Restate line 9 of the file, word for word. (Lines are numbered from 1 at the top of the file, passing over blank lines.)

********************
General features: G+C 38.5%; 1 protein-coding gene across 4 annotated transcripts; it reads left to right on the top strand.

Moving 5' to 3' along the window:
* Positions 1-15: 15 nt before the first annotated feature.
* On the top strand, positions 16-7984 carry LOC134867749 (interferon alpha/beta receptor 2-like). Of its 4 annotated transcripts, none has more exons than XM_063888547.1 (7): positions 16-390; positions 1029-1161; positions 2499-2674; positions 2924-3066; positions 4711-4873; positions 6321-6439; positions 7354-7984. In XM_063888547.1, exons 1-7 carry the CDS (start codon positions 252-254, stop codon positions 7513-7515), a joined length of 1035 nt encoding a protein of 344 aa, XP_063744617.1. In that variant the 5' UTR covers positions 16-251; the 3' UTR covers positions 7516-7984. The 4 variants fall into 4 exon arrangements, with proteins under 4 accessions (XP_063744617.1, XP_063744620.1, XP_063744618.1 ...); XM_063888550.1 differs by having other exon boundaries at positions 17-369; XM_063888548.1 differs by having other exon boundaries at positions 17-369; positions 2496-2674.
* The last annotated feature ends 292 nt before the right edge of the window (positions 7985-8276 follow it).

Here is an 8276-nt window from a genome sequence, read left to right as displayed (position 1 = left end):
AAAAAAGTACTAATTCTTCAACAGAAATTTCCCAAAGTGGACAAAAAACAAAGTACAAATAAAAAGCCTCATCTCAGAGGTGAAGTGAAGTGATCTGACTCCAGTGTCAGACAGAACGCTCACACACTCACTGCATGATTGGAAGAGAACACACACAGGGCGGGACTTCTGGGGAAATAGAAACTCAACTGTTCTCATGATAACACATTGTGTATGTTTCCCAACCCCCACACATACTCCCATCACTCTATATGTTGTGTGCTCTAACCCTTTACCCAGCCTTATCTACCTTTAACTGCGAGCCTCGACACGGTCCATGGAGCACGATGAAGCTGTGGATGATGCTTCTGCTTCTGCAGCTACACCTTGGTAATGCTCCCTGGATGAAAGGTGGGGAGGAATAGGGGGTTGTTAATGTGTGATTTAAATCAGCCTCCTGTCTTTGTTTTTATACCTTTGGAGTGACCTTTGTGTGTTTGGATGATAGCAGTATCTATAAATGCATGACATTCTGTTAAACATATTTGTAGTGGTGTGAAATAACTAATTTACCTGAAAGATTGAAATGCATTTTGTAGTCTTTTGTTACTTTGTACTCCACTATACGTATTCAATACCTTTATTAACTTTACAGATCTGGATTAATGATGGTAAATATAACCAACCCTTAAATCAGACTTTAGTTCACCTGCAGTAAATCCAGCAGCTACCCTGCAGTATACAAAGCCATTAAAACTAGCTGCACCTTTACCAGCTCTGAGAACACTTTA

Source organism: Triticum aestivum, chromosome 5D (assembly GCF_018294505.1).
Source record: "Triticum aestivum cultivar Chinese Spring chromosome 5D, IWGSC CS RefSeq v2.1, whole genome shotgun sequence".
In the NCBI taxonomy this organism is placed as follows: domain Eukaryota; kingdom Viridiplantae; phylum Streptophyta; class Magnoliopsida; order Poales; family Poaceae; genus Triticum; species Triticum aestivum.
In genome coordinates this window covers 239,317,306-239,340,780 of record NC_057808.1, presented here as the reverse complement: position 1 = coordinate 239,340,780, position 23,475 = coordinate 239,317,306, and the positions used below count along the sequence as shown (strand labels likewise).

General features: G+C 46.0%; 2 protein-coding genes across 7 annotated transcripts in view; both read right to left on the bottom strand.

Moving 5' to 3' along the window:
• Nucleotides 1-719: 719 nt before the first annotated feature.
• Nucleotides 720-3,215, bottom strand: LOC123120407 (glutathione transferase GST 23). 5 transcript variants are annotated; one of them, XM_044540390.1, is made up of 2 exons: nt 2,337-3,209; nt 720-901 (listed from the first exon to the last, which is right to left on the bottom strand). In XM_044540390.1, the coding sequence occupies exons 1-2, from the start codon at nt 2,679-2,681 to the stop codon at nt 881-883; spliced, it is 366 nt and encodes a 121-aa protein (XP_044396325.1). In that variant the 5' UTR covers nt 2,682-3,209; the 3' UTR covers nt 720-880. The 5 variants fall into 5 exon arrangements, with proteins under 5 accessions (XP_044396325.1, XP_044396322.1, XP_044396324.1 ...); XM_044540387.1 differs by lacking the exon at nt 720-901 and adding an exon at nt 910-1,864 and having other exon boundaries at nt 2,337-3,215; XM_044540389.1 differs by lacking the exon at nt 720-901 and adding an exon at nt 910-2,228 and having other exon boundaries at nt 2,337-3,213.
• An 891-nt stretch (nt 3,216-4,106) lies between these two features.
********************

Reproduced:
Source record: "Triticum aestivum cultivar Chinese Spring chromosome 5D, IWGSC CS RefSeq v2.1, whole genome shotgun sequence".